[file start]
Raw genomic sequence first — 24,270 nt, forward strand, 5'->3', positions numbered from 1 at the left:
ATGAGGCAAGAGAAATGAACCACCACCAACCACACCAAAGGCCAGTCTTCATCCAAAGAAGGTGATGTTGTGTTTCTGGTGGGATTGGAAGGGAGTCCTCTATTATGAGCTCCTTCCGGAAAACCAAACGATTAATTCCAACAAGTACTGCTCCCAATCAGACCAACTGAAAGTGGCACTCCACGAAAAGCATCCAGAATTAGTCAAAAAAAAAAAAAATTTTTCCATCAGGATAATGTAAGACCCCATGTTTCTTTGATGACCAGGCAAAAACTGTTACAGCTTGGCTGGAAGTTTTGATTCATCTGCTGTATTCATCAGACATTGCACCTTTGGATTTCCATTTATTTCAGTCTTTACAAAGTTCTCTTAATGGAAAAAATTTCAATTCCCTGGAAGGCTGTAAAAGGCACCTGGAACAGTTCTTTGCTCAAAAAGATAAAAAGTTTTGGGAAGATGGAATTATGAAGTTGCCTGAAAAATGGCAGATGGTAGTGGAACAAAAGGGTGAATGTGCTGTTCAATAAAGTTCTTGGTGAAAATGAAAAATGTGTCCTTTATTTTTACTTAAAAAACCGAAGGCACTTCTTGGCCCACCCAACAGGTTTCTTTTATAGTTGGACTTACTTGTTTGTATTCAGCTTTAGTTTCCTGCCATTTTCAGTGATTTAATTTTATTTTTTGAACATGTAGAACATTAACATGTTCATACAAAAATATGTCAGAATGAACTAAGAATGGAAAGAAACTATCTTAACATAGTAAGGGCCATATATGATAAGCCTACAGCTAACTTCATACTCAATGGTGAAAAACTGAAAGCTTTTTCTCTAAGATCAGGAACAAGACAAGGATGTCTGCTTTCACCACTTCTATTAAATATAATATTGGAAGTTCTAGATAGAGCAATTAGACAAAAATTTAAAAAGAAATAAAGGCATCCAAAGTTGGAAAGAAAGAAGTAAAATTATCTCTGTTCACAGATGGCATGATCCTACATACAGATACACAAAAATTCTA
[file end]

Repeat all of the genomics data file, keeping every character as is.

Raw genomic sequence first — 24,270 nt, forward strand, 5'->3', positions numbered from 1 at the left:
ATGAGGCAAGAGAAATGAACCACCACCAACCACACCAAAGGCCAGTCTTCATCCAAAGAAGGTGATGTTGTGTTTCTGGTGGGATTGGAAGGGAGTCCTCTATTATGAGCTCCTTCCGGAAAACCAAACGATTAATTCCAACAAGTACTGCTCCCAATCAGACCAACTGAAAGTGGCACTCCACGAAAAGCATCCAGAATTAGTCAAAAAAAAAAAAAATTTTTCCATCAGGATAATGTAAGACCCCATGTTTCTTTGATGACCAGGCAAAAACTGTTACAGCTTGGCTGGAAGTTTTGATTCATCTGCTGTATTCATCAGACATTGCACCTTTGGATTTCCATTTATTTCAGTCTTTACAAAGTTCTCTTAATGGAAAAAATTTCAATTCCCTGGAAGGCTGTAAAAGGCACCTGGAACAGTTCTTTGCTCAAAAAGATAAAAAGTTTTGGGAAGATGGAATTATGAAGTTGCCTGAAAAATGGCAGATGGTAGTGGAACAAAAGGGTGAATGTGCTGTTCAATAAAGTTCTTGGTGAAAATGAAAAATGTGTCCTTTATTTTTACTTAAAAAACCGAAGGCACTTCTTGGCCCACCCAACAGGTTTCTTTTATAGTTGGACTTACTTGTTTGTATTCAGCTTTAGTTTCCTGCCATTTTCAGTGATTTAATTTTATTTTTTGAACATGTAGAACATTAACATGTTCATACAAAAATATGTCAGAATGAACTAAGAATGGAAAGAAACTATCTTAACATAGTAAGGGCCATATATGATAAGCCTACAGCTAACTTCATACTCAATGGTGAAAAACTGAAAGCTTTTTCTCTAAGATCAGGAACAAGACAAGGATGTCTGCTTTCACCACTTCTATTAAATATAATATTGGAAGTTCTAGATAGAGCAATTAGACAAAAATTTAAAAAGAAATAAAGGCATCCAAAGTTGGAAAGAAAGAAGTAAAATTATCTCTGTTCACAGATGGCATGATCCTACATACAGATACACAAAAATTCTA